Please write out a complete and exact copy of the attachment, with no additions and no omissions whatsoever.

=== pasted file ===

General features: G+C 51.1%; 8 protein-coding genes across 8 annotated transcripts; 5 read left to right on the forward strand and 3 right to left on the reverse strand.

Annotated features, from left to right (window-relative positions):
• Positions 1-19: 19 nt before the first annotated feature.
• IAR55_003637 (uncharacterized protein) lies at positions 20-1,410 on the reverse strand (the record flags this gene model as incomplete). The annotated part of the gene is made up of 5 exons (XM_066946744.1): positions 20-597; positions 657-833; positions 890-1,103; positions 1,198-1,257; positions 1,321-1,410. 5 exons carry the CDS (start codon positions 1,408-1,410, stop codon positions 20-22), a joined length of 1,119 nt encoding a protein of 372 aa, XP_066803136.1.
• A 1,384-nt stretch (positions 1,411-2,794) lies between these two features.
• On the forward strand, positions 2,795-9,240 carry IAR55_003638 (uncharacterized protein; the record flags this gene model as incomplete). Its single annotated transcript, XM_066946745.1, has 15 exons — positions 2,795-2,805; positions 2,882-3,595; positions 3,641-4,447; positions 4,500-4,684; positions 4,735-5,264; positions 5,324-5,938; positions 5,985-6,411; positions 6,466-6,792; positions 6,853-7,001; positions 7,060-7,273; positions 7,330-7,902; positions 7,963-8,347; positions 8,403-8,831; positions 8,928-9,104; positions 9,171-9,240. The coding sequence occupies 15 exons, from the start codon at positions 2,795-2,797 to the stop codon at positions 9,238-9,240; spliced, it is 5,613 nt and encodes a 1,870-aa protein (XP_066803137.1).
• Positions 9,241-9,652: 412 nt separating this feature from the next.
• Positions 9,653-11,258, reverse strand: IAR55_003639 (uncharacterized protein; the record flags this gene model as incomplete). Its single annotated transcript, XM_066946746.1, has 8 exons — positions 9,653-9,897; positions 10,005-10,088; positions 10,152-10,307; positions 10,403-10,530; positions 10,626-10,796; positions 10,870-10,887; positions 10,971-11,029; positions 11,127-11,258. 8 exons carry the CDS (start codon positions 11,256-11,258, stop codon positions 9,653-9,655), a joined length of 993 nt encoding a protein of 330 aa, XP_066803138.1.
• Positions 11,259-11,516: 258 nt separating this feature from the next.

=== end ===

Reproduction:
General features: G+C 51.1%; 8 protein-coding genes across 8 annotated transcripts; 5 read left to right on the forward strand and 3 right to left on the reverse strand.

Annotated features, from left to right (window-relative positions):
• Positions 1-19: 19 nt before the first annotated feature.
• IAR55_003637 (uncharacterized protein) lies at positions 20-1,410 on the reverse strand (the record flags this gene model as incomplete). The annotated part of the gene is made up of 5 exons (XM_066946744.1): positions 20-597; positions 657-833; positions 890-1,103; positions 1,198-1,257; positions 1,321-1,410. 5 exons carry the CDS (start codon positions 1,408-1,410, stop codon positions 20-22), a joined length of 1,119 nt encoding a protein of 372 aa, XP_066803136.1.
• A 1,384-nt stretch (positions 1,411-2,794) lies between these two features.
• On the forward strand, positions 2,795-9,240 carry IAR55_003638 (uncharacterized protein; the record flags this gene model as incomplete). Its single annotated transcript, XM_066946745.1, has 15 exons — positions 2,795-2,805; positions 2,882-3,595; positions 3,641-4,447; positions 4,500-4,684; positions 4,735-5,264; positions 5,324-5,938; positions 5,985-6,411; positions 6,466-6,792; positions 6,853-7,001; positions 7,060-7,273; positions 7,330-7,902; positions 7,963-8,347; positions 8,403-8,831; positions 8,928-9,104; positions 9,171-9,240. The coding sequence occupies 15 exons, from the start codon at positions 2,795-2,797 to the stop codon at positions 9,238-9,240; spliced, it is 5,613 nt and encodes a 1,870-aa protein (XP_066803137.1).
• Positions 9,241-9,652: 412 nt separating this feature from the next.
• Positions 9,653-11,258, reverse strand: IAR55_003639 (uncharacterized protein; the record flags this gene model as incomplete). Its single annotated transcript, XM_066946746.1, has 8 exons — positions 9,653-9,897; positions 10,005-10,088; positions 10,152-10,307; positions 10,403-10,530; positions 10,626-10,796; positions 10,870-10,887; positions 10,971-11,029; positions 11,127-11,258. 8 exons carry the CDS (start codon positions 11,256-11,258, stop codon positions 9,653-9,655), a joined length of 993 nt encoding a protein of 330 aa, XP_066803138.1.
• Positions 11,259-11,516: 258 nt separating this feature from the next.